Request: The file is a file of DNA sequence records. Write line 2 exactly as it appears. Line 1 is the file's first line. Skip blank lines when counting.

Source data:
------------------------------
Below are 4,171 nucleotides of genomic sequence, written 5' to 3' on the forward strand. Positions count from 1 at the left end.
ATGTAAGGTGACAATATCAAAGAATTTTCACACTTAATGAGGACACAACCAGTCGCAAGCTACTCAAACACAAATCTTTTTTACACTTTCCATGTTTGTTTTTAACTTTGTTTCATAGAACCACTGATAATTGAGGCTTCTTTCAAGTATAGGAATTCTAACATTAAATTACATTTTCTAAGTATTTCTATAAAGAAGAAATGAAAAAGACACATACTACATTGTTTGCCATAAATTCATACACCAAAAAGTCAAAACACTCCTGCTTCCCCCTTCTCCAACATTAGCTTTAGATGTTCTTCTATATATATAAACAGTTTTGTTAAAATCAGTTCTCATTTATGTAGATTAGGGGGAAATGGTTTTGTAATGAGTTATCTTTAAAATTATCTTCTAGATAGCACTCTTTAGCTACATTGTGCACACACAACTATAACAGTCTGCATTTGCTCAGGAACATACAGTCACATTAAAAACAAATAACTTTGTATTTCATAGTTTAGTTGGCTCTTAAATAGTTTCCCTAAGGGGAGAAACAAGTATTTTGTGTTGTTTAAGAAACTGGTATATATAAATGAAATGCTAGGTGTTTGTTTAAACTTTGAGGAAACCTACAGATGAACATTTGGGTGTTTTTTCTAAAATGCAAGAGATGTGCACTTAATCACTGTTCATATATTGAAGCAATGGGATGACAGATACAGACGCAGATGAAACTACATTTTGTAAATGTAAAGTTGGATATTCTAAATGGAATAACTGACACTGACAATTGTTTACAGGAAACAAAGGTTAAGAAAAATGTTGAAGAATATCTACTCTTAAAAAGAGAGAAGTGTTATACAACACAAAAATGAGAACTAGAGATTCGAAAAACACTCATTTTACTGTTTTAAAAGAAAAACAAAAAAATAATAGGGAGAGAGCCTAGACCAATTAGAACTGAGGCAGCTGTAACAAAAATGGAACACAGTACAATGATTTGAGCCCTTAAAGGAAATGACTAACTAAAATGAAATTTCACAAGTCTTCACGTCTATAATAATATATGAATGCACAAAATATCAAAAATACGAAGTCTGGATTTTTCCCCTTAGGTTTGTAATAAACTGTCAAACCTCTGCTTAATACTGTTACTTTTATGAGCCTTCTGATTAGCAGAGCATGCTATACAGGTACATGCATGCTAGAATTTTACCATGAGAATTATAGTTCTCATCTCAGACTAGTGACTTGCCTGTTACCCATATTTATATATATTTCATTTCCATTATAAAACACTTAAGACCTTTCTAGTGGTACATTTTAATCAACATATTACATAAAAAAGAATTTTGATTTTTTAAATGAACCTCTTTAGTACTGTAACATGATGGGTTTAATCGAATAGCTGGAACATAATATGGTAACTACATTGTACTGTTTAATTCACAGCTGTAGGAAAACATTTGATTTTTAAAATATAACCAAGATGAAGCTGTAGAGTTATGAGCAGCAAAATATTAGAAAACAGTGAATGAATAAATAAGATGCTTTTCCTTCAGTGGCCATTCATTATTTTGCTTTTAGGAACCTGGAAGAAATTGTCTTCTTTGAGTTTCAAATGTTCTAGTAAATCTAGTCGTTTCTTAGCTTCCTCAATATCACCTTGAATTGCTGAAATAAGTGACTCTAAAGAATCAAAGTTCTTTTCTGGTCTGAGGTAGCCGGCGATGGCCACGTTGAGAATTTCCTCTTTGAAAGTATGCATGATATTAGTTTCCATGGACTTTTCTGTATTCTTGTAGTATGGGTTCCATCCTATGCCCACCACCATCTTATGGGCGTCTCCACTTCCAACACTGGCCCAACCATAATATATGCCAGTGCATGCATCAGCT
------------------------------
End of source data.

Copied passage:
ATGTAAGGTGACAATATCAAAGAATTTTCACACTTAATGAGGACACAACCAGTCGCAAGCTACTCAAACACAAATCTTTTTTACACTTTCCATGTTTGTTTTTAACTTTGTTTCATAGAACCACTGATAATTGAGGCTTCTTTCAAGTATAGGAATTCTAACATTAAATTACATTTTCTAAGTATTTCTATAAAGAAGAAATGAAAAAGACACATACTACATTGTTTGCCATAAATTCATACACCAAAAAGTCAAAACACTCCTGCTTCCCCCTTCTCCAACATTAGCTTTAGATGTTCTTCTATATATATAAACAGTTTTGTTAAAATCAGTTCTCATTTATGTAGATTAGGGGGAAATGGTTTTGTAATGAGTTATCTTTAAAATTATCTTCTAGATAGCACTCTTTAGCTACATTGTGCACACACAACTATAACAGTCTGCATTTGCTCAGGAACATACAGTCACATTAAAAACAAATAACTTTGTATTTCATAGTTTAGTTGGCTCTTAAATAGTTTCCCTAAGGGGAGAAACAAGTATTTTGTGTTGTTTAAGAAACTGGTATATATAAATGAAATGCTAGGTGTTTGTTTAAACTTTGAGGAAACCTACAGATGAACATTTGGGTGTTTTTTCTAAAATGCAAGAGATGTGCACTTAATCACTGTTCATATATTGAAGCAATGGGATGACAGATACAGACGCAGATGAAACTACATTTTGTAAATGTAAAGTTGGATATTCTAAATGGAATAACTGACACTGACAATTGTTTACAGGAAACAAAGGTTAAGAAAAATGTTGAAGAATATCTACTCTTAAAAAGAGAGAAGTGTTATACAACACAAAAATGAGAACTAGAGATTCGAAAAACACTCATTTTACTGTTTTAAAAGAAAAACAAAAAAATAATAGGGAGAGAGCCTAGACCAATTAGAACTGAGGCAGCTGTAACAAAAATGGAACACAGTACAATGATTTGAGCCCTTAAAGGAAATGACTAACTAAAATGAAATTTCACAAGTCTTCACGTCTATAATAATATATGAATGCACAAAATATCAAAAATACGAAGTCTGGATTTTTCCCCTTAGGTTTGTAATAAACTGTCAAACCTCTGCTTAATACTGTTACTTTTATGAGCCTTCTGATTAGCAGAGCATGCTATACAGGTACATGCATGCTAGAATTTTACCATGAGAATTATAGTTCTCATCTCAGACTAGTGACTTGCCTGTTACCCATATTTATATATATTTCATTTCCATTATAAAACACTTAAGACCTTTCTAGTGGTACATTTTAATCAACATATTACATAAAAAAGAATTTTGATTTTTTAAATGAACCTCTTTAGTACTGTAACATGATGGGTTTAATCGAATAGCTGGAACATAATATGGTAACTACATTGTACTGTTTAATTCACAGCTGTAGGAAAACATTTGATTTTTAAAATATAACCAAGATGAAGCTGTAGAGTTATGAGCAGCAAAATATTAGAAAACAGTGAATGAATAAATAAGATGCTTTTCCTTCAGTGGCCATTCATTATTTTGCTTTTAGGAACCTGGAAGAAATTGTCTTCTTTGAGTTTCAAATGTTCTAGTAAATCTAGTCGTTTCTTAGCTTCCTCAATATCACCTTGAATTGCTGAAATAAGTGACTCTAAAGAATCAAAGTTCTTTTCTGGTCTGAGGTAGCCGGCGATGGCCACGTTGAGAATTTCCTCTTTGAAAGTATGCATGATATTAGTTTCCATGGACTTTTCTGTATTCTTGTAGTATGGGTTCCATCCTATGCCCACCACCATCTTATGGGCGTCTCCACTTCCAACACTGGCCCAACCATAATATATGCCAGTGCATGCATCAGCT